Thursday, February 19, 2009

Animals at the lodge

Hunting season is over, and our deer are getting bolder again. Sunday afternoon, eight came out of the lower woods and worked on the green weeds growing in the soybean field. This image was taken using a modern digital Nikon combined with a 250mm f4 Nikkor lens that dates back to 1959 and first saw use with a reflex housing and a rangefinder camera. Not bad for a lens that is probably 50 years old. If I'd used a tripod and didn't have a window in the way. the results would be even sharper.

Our Steinbock (Eurasian Ibex) had taken up residence in the passive solar home. He seems quite happy there, although I do not know what he thinks of the circle of light one window gives to the interior in the late afternoon sun.

The Watchers, The Holy Man is watched.

Another entry in the continuing saga of Shepherd Benjamin and the watchers. All copyright 2009, Michael W. Loder

“There he goes.” Several pairs of eyes watched as the holy man left the hotel and started down the street, his crook-staff in one hand, a fawn-colored dufflebag slung over his opposite shoulder. Even at two rods’ distance, the watchers could mark the look of fear and anger on his face
The girl nodded and chewed on her lower lip. “Puffy-filled pants,” she whispered.
He does not wear trews, just his robe, tunic and jack.”
“You know what I mean!” She had been forced to use one of her flash bombs to save him. Three of her friends had risked their lives to obtain those bombs. “He has power enough. Why did he not use it to check, instead of doubt’n my word.” Holy man—silly outlander, she added in her mind.
Perhaps not so foolish if the Elders brought him here?”
“Humph.” She watched until the cleric had turned the next corner and disappeared into the market crowds. It was disgusting in that old building.It stank horriblylike burnt sausage.
Is he headed for the aeroport?”
The girl stood, leaned left and shaded her eyes. “He has crossed the street.”
Then Rasstut will pick up. We can do nothing more here.”
“I know.” She shook herself and sighed, then grasped the roof’s soffit and, using its support, swung down easily to the ground. She immediately slipped behind a bulky pillar that was part of the roof’s support.
“Yes. Little-later.” The girl straightened a long, cream-colored, cotton dress with many opaque folds and her grey wool shaw and waited. Half a dial-turn later, when a young couple wearing custom-fitted and matching great clothes striped with gold and silver ribbon walked by, she left the pillar’s shelter and fell in behind them.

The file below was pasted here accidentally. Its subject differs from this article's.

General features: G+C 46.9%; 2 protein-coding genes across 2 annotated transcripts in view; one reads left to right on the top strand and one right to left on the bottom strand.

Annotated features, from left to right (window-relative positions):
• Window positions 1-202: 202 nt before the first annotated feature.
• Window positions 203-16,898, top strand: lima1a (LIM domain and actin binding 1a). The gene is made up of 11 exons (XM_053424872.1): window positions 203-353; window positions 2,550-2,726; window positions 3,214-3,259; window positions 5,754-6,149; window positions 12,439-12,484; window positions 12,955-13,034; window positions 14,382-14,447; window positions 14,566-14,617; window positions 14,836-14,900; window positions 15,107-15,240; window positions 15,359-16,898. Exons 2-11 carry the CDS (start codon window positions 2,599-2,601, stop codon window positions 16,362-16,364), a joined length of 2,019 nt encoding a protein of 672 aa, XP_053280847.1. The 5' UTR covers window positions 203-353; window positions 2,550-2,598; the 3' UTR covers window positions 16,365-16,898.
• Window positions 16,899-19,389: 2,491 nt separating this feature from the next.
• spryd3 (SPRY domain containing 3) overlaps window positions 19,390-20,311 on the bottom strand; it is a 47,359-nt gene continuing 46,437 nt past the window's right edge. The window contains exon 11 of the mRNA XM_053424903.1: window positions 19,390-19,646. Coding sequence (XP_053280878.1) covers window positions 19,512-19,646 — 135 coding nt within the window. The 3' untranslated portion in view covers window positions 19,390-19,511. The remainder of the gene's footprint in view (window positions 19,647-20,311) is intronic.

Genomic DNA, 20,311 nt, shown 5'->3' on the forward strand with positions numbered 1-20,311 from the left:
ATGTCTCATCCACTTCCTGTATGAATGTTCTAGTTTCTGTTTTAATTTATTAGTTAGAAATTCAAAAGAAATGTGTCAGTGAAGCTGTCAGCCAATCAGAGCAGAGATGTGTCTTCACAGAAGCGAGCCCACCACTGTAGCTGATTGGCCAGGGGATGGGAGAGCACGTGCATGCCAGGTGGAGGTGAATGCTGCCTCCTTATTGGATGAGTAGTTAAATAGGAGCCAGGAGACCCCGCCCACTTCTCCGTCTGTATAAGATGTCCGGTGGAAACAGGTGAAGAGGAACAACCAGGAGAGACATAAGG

She matched her pace to the couples’, keeping a careful three yards back. The two were both nineteen; both thought they were in love and had eyes only for each other. It was easy for the girl to suddenly appear as if from nowhere.
“Beriana, where have you been?” Her sister, blurted out in surprise.
“Nowheres, but I’ve been good, I promise,” Beriana answered, tossing her loosened. now-wavy hair—held only by a silken ribbon that matched the color of her dress.
“Good for whom?” the boy asked with a thread of irony.
“What mean you by that tone?” Beriana pouted.
The boy and her sister stopped and turned around. He leaned over so his eyes were level with Beriana’s and she could not miss their twinkle. “What I mean is, if you do good, why does trouble always seem to follow in your wake? Aye?”
Beriana looked away and sniffed. “I don’t know what you are talking about.”
“Oooh, I sense a nose too long for a face,” the boy laughed. “But come, we will speak no more.” He grabbed the other girl around her waist and squeezed. She returned it with a crooked smile and shrug.

Tuesday, February 3, 2009

On the first Sunday in February we finally had the combination we needed: a tall ladder and most of the dust and dirt making finished. So we installed the overhead light in the open center of the house. Some day we might even have the power to light it up. Note the drapes and sheets covering railings. Soon they will be gone. Meanwhile, our "house cat" keeps watch on top of the heater.

Monday, February 2, 2009

Third entry for The Watchers, Enjoy